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PREVIOUSLY PLAYED

EYES WITHOUT A FACE

1:10 ONLY

Sunday, August 17

(1960, Georges Franju) A mysterious, plastic-raincoated woman drives through the night, stopping to dump a corpse in the river, its face concealed by a hat; later she stalks a young female student through the streets of Paris. A distinguished surgeon lectures to a rapt audience on the difficulties of the “heterograft,” then goes to police headquarters to identify the body of his daughter, horribly disfigured in a car crash—but the edges of the facial wound of this corpse are so clean they might have been cut with a scalpel. And who’s that huddled face down on her bed on the—locked—top floor of the doctor’s house?

For his second feature, Georges Franju, co-founder of the Cinémathèque Française and award-winning documentarist, invested a script by Pierre Boileau and Thomas Narcejac (authors of Clouzot’s Diabolique AND Hitchcock’s Vertigo) with “exquisite, dread images… a vague, floating, almost lyric sense of horror” (Pauline Kael) in a savage parody of the scientific method gone to its Faustian limits (the film was originally released in the U.S. as The Horror Chamber of Dr. Faustus). With the great Pierre Brasseur (Children of Paradise) as the doctor; Alida Valli (The Third Man) as the nurse/mistress with her own secrets; and the ethereal Edith Scob (also appearing in Leos Carax’s Holy Motors), haunting in her simultaneously beautiful and creepy mask. Scob floats through operating room and dog kennel in her high-collared, almost iridescent white coat as doves fly past—made all the creepier by the stark b&w cinematography of Eugen Schüfftan, creator of the special effects for Fritz Lang’s Metropolis, and a suitably eerie score by Maurice Jarre (Lawrence of Arabia). Not for those squeamish about scalpels, graphic facial surgery, or angry dogs, but “although the plot is as wildly fantastic as anything Hollywood ever dreamed up, Franju invests it with a weird poetry in which the influence of Cocteau is unmistakable” (Phil Hardy, Encyclopedia of Horror). Approx. 88 min. 35mm.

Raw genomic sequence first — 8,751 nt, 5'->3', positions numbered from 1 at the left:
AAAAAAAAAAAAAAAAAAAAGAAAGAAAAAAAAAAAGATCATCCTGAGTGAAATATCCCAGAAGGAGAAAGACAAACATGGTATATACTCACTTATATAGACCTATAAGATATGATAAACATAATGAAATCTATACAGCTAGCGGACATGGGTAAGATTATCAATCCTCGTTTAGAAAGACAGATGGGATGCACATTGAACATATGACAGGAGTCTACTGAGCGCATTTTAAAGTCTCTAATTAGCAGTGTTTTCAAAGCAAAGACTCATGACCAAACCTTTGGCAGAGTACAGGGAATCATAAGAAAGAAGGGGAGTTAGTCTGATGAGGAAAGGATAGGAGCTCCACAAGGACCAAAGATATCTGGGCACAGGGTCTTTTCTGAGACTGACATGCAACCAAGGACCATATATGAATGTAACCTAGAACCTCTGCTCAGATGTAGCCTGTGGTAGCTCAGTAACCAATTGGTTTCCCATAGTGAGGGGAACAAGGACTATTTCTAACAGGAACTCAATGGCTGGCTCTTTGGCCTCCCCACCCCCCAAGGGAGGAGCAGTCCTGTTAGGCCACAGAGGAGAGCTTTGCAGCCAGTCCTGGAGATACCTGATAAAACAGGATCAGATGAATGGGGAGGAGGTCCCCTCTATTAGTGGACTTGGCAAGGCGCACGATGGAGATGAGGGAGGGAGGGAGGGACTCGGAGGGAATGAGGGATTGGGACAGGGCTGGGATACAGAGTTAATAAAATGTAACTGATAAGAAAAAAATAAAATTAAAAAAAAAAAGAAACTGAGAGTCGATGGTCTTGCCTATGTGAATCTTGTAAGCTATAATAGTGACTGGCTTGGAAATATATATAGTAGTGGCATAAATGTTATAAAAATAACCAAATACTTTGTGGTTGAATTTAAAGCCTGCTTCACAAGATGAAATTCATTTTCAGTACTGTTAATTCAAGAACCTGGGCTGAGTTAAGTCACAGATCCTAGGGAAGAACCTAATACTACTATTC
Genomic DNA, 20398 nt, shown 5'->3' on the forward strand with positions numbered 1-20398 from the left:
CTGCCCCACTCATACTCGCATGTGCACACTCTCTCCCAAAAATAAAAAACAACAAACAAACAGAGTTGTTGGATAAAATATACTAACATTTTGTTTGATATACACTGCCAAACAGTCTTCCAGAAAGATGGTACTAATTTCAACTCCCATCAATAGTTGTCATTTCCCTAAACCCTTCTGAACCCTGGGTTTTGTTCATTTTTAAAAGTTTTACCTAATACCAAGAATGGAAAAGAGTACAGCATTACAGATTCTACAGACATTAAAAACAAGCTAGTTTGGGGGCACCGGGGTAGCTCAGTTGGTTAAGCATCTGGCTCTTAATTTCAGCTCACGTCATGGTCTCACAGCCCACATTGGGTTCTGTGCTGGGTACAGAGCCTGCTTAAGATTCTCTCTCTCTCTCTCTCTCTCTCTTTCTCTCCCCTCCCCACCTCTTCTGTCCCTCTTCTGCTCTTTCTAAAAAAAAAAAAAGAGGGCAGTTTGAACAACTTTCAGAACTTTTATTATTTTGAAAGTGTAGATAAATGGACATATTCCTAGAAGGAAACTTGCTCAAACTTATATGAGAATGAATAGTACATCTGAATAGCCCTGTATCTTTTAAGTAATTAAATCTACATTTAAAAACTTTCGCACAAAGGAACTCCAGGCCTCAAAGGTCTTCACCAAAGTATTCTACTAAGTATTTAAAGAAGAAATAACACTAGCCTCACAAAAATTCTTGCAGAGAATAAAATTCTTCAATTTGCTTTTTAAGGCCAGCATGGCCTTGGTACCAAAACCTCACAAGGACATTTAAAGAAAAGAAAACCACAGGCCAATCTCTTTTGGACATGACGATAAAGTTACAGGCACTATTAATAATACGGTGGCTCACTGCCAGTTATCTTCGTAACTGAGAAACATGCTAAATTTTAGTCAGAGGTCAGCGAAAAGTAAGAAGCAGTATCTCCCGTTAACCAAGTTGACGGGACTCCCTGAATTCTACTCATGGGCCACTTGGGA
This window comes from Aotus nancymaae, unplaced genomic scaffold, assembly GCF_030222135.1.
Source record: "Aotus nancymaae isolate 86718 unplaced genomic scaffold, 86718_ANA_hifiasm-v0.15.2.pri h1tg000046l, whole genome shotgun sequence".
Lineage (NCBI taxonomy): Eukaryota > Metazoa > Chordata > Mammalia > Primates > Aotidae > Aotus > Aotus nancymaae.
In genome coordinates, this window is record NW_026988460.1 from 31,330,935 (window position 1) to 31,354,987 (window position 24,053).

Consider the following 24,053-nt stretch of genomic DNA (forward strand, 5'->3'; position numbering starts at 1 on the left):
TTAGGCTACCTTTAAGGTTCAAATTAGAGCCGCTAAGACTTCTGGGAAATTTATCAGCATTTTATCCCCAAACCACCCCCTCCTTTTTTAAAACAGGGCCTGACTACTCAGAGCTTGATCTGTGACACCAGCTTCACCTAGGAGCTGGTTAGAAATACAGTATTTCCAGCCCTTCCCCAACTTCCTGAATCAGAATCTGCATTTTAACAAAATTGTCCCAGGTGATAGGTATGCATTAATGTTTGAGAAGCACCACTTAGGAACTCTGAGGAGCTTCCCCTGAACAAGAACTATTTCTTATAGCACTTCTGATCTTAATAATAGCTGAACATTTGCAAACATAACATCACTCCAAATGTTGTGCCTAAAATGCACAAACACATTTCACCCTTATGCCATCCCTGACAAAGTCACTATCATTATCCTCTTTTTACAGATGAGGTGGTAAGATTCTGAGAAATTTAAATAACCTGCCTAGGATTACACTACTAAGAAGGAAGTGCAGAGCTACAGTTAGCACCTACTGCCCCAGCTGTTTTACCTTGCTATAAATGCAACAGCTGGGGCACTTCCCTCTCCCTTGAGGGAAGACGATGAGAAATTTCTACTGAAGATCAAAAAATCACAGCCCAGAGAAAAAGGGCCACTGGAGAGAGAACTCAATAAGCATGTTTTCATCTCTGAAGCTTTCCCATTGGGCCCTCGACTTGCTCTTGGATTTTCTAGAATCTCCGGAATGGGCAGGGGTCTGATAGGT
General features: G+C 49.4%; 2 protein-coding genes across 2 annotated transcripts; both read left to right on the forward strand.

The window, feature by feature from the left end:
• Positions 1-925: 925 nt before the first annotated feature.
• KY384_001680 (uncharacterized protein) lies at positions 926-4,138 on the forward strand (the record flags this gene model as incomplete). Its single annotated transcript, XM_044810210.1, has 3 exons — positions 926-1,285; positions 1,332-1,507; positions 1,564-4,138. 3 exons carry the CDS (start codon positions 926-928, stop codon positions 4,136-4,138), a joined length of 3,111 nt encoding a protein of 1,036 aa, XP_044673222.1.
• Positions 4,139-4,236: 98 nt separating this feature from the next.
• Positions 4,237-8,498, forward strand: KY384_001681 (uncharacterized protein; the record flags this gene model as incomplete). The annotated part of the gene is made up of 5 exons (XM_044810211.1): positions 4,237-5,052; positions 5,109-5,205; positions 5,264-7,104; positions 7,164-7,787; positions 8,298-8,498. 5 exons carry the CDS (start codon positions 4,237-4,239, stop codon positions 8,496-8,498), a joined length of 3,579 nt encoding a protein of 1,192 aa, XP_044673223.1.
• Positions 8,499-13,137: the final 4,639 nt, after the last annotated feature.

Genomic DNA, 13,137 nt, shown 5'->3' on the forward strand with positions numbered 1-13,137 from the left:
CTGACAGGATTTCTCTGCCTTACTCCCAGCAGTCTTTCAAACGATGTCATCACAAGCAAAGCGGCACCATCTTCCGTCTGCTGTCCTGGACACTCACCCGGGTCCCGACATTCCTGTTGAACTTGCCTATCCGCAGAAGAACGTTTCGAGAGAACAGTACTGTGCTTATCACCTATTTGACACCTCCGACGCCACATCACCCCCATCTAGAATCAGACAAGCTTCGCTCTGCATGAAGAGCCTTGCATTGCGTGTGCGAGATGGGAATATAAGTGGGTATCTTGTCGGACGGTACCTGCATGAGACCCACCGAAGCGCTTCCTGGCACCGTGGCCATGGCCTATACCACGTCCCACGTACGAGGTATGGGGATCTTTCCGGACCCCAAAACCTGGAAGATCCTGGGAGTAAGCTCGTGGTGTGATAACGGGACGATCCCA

Reviews

“Perhaps the most elegant horror movie ever made.”
– Pauline Kael

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